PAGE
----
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Health Care Needs More than Bezos, Buffet and Dimond

Senior Consultant, Freedman HealthCare, LLC

Mary Jo Condon, MPPA, sees information and collaboration as the foundation for improving our nation’s healthcare system.

Customers tame markets. But in health care, the customers with the greatest ability and responsibility to shape the industry– the employers who buy health care for most Americans – have lacked the courage to demand value.

They’ve chosen to accept outrageous costs rather than face the public relations’ unpleasantries of rejecting high-priced providers. They’ve shied away from crafting benefit designs and payment models with clear and meaningful incentives that connect patients with the right care, at the right time, from the right provider. Even when some physicians and hospitals clearly brought higher rates of infections and errors, most employers have hidden behind health care’s complexity, health plans’ inadequacy and patients’ desire for autonomy rather than force change. We know similar arguments just wouldn’t hold if there was a dangerous machine on the factory floor or a hazardous chemical on the job site.

For more than a decade, nationally-available, comparative data on quality from the Centers’ for Medicare and Medicaid’s Hospital Compare and The Leapfrog Group has been available but largely ignored. Those who find the data contradictory or the measures uncompelling should advocate for better rather than let perfection be the enemy of the good.

Thanks to some ambitious states and non-profit organizations, regions around the country are seeing deeper pockets of provider-specific transparency through data shared by all-payer claims databases and regional health improvement collaboratives. NHHealthCost.org in New Hampshire, MNHealthScores.org in Minnesota and WeartheCost.org in Maryland each offer very different information but all advance transparency through solid, clear comparative data. These local, provider-specific assessments of price and quality should be motivating employers to tie the learnings to network and benefit design and find innovative ways to share information with enrollees. Instead, many self-insured employers have failed their fellow purchasers and consumers by not insisting their health plans and third-party administrators contribute their data to these community efforts.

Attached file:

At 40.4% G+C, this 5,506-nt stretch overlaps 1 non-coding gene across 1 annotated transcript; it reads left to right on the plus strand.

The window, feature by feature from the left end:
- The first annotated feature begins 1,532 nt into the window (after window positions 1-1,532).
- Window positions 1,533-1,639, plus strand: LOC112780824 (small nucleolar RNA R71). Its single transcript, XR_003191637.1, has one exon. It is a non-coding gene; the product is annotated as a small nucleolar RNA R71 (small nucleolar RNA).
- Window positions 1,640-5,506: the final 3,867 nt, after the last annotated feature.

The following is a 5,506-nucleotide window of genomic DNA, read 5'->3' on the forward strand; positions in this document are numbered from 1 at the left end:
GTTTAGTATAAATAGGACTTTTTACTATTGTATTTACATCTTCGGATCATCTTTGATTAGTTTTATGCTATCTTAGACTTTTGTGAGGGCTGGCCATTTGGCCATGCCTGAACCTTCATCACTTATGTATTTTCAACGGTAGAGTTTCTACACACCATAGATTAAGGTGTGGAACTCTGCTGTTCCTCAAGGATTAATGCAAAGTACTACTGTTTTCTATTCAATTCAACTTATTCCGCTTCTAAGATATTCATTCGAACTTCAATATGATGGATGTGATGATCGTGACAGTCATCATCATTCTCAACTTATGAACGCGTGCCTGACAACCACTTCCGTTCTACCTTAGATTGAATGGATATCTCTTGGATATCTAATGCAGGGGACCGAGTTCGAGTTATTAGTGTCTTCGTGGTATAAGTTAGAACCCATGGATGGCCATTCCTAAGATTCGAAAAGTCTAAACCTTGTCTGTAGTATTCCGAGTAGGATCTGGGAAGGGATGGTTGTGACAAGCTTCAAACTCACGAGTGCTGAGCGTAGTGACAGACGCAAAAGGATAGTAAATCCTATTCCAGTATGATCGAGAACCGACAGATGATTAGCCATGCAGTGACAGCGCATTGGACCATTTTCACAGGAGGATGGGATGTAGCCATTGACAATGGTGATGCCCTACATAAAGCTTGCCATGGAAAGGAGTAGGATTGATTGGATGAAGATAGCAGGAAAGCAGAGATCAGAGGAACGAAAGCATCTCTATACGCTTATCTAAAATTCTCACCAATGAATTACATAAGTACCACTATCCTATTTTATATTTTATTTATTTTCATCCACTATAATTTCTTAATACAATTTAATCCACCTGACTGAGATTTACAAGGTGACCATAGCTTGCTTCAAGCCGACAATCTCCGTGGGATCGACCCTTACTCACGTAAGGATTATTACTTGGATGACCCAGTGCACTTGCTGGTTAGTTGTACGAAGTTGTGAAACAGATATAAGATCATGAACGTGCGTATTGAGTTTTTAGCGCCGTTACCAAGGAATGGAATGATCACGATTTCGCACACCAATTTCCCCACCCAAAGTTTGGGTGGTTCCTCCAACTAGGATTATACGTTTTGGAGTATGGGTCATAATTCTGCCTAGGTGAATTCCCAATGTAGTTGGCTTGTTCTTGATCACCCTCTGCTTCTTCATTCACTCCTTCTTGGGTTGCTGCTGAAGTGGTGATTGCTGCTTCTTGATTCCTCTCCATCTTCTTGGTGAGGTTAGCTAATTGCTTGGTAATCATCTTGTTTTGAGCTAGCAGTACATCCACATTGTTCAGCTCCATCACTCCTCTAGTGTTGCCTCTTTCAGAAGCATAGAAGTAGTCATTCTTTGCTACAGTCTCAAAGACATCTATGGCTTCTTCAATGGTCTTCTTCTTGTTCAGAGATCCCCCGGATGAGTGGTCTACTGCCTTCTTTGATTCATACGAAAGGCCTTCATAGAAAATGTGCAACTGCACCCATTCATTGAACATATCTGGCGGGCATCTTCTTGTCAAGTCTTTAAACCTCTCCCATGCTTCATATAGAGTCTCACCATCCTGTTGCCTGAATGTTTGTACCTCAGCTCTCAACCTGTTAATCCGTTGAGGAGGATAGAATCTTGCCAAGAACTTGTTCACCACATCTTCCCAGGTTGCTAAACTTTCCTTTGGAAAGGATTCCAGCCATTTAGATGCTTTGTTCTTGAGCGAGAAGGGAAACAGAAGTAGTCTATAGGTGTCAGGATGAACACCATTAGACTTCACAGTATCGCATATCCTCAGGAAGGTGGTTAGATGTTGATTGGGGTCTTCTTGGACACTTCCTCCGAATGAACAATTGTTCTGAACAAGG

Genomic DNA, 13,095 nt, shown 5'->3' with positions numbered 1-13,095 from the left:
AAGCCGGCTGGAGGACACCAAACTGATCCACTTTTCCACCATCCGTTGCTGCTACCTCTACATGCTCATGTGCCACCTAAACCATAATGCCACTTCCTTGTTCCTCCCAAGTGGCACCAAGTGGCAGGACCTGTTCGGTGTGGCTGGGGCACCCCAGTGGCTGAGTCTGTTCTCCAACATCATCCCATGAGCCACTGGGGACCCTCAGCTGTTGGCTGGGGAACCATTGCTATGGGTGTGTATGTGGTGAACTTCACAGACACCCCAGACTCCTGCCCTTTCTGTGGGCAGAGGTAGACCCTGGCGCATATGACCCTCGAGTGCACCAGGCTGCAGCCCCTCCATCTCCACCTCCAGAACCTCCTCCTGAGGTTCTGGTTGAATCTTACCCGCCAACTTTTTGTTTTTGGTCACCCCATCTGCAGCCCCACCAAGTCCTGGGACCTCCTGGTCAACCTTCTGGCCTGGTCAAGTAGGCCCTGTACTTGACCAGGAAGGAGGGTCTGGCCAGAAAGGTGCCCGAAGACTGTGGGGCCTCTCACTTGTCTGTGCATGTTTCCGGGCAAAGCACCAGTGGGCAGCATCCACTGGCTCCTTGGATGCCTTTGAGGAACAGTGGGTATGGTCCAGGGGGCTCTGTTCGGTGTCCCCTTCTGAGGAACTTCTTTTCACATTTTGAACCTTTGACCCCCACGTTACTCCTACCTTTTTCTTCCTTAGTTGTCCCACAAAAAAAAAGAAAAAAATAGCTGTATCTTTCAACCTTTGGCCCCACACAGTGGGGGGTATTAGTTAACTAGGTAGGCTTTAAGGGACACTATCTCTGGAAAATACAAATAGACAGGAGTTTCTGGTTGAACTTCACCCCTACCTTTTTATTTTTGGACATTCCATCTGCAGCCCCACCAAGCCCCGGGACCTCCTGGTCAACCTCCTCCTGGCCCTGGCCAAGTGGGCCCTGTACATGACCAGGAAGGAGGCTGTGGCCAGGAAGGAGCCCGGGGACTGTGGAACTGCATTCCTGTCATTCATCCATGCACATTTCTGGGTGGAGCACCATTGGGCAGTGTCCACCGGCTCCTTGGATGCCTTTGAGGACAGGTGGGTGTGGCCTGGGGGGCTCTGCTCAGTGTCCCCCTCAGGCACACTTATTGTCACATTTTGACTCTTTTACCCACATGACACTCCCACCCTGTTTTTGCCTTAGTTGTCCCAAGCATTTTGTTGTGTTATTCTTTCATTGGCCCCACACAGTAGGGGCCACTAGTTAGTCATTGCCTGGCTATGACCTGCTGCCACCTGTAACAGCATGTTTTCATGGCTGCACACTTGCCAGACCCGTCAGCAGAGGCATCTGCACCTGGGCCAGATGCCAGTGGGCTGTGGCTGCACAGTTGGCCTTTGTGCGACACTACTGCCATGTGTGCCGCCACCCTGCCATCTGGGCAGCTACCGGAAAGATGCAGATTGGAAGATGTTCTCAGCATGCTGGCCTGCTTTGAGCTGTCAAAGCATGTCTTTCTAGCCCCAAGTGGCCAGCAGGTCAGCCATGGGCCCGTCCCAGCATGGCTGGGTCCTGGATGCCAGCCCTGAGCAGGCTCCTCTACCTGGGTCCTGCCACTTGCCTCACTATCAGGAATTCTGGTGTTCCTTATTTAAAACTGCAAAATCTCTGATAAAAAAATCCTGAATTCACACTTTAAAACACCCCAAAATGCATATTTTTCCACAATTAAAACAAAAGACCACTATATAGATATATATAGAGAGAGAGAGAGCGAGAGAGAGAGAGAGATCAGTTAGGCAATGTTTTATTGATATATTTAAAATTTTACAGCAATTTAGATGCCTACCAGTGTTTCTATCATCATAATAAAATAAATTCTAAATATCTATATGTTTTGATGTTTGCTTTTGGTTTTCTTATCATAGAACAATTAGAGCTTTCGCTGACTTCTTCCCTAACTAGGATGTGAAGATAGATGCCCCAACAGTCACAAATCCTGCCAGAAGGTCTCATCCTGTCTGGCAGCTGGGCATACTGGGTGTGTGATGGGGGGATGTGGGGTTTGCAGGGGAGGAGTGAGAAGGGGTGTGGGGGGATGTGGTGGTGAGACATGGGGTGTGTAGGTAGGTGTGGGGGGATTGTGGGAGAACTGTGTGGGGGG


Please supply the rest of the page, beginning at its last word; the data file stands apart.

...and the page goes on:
For decades, most employers have attacked the health care cost crisis with the weak nips of a puppy too afraid to bite or bark. Even efforts strong enough to leave a mark seem to retreat before they draw blood. Then, last week three employers announce they’re going to try to provide “simplified, high-quality and transparent health care at a reasonable cost” to their employees and many of the nation’s largest health care stocks fell. It seems just a vague announcement was enough of a bark to make health care cower, at least temporarily.

In the long-term, it’s unlikely even the trifecta of Amazon, JP Morgan and Berkshire Hathaway will save American health care. But if every employer found its own path to providing simplified, high-quality and transparent health care at reasonable cost, we might have a chance.

Here’s three things every self-insured employer could begin doing tomorrow (without starting a new company or making a major announcement).

  1. Empower yourself through data and share what you learn. You’re likely getting data from many different sources -health plan, consultant, a variety of vendors etc. You might not know what it says and you might not know how to apply it. Learn your data and then push for better data. You deserve it. You’re paying for this and its about your employees. Don’t forget to share it with your employees. They’re customers too.
  2. Make friends in the purchaser community. Call your local business health coalition, Download the toolkits on the Catalyst for Payment reform website. Make connections through friends and colleagues in your industry. You don’t need to partner with Buffet, Bezos and Dimond to benefit from trusted connections.
  3. Learn more about the next generation of value-based insurance design (VBID). It’s much more than free diabetes drugs. VBID provides employers a clear, evidence-based path to the goal of getting employees and their families to the right care, at the right time, from the right provider. VBID now leads patients to centers of excellence, incorporates reference pricing and discourages use of low-value services. You can read more about it here or if you have employees in Connecticut, consider joining a free technical assistance opportunity the state is offering.
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